It is one of the strangest stars ever discovered.
Strange star with one side made of hydrogen, the other made of helium
In a novel study published in the journal Nature, astronomers have discovered a strange star, a white dwarf, with one side made of hydrogen, and the other made of helium. “The star’s surface is entirely different from one side to another,” says Ilaria Caiazzo, a postdoctoral fellow at the California Institute of Technology (Caltech) leading the groundbreaking research.
White dwarfs, remnants of sun-like stars, stir great intrigue among astronomers. Once these stars exhaust their lifetimes, they swell into red giants, shedding their outer material while their cores contract and ignite into dense, fiery white dwarfs. Our Sun is expected to experience this transformation in about 5 billion years.
Unveiling the Janus Star: The God of Transition
The white dwarf, affectionately named Janus after the Roman god of transition, was initially spotted by the Zwicky Transient Facility (ZTF), which daily scans the sky from Caltech’s Palomar Observatory near San Diego.
Caiazzo was primarily focused on identifying highly magnetized white dwarfs, like the ZTF J1901 1458, discovered earlier with her team. One potential object’s swift brightness changes piqued her interest, leading to further investigation using the CHIMERA instrument at Palomar and HiPERCAM on the Gran Telescopio Canarias in the Spanish Canary Islands. The data confirmed Janus’s swift rotation, completing an axis spin every 15 minutes.
The Dual-Faced Phenomenon of the Janus Star
Further scrutiny with the W. M. Keck Observatory atop Maunakea, Hawaii, revealed Janus’s stunning dual-sided nature. By spreading the light from the white dwarf into a spectrum of wavelengths, chemical signatures emerged. This showed hydrogen dominating one side (no sign of helium), and exclusively helium on the other side. This distinctive feature left the team pondering several theories.
Janus – A White Dwarf in Transition?
“We might be witnessing Janus in a rare phase of white dwarf evolution,” suggests Caiazzo. When white dwarfs form, their heavier elements descend towards the core while the lighter ones—hydrogen, the lightest—rise to the surface. As white dwarfs age and cool, their materials intermix. In some instances, hydrogen blends in such a way that helium becomes predominant. Janus may be representing this phase, although why this transition appears uneven is still a question.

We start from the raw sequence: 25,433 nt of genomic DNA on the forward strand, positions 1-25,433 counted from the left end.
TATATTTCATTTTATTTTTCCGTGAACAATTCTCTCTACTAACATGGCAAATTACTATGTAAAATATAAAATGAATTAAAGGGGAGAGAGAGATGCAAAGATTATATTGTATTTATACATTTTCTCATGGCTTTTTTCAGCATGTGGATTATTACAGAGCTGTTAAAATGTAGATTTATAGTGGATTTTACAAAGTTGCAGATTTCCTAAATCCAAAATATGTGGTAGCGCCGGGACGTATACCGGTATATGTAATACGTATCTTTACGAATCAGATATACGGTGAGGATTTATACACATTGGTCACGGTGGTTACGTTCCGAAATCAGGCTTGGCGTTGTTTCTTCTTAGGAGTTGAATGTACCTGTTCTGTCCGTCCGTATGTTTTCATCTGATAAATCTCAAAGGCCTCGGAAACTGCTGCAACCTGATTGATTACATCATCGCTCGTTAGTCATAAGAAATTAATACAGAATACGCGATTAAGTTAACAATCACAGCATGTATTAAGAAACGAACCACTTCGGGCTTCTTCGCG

According to the researchers, the answer could lie within magnetic fields. “Magnetic fields around celestial bodies tend to be asymmetric, or stronger on one side,” Caiazzo mentions. A stronger magnetic field on one side could inhibit material mixing, resulting in more hydrogen. Another theory implies the atmospheric gas pressure and density alteration through magnetic fields.
The Mystery Continues
James Fuller, study co-author and professor of theoretical astrophysics at Caltech, suggests, “Magnetic fields could decrease gas pressure in the atmosphere, permitting a ‘hydrogen ocean’ where magnetic fields are strongest.” The team is still unsure about which theory is correct, but asymmetric sides without magnetic fields seem improbable.
To solve this puzzle, researchers are hopeful about discovering more Janus-like white dwarfs with ZTF’s sky survey. “ZTF excels in locating peculiar objects,” Caiazzo remarks. Future studies, particularly by the Vera C. Rubin Observatory in Chile, should ease the process of finding these fascinating white dwarf variables.
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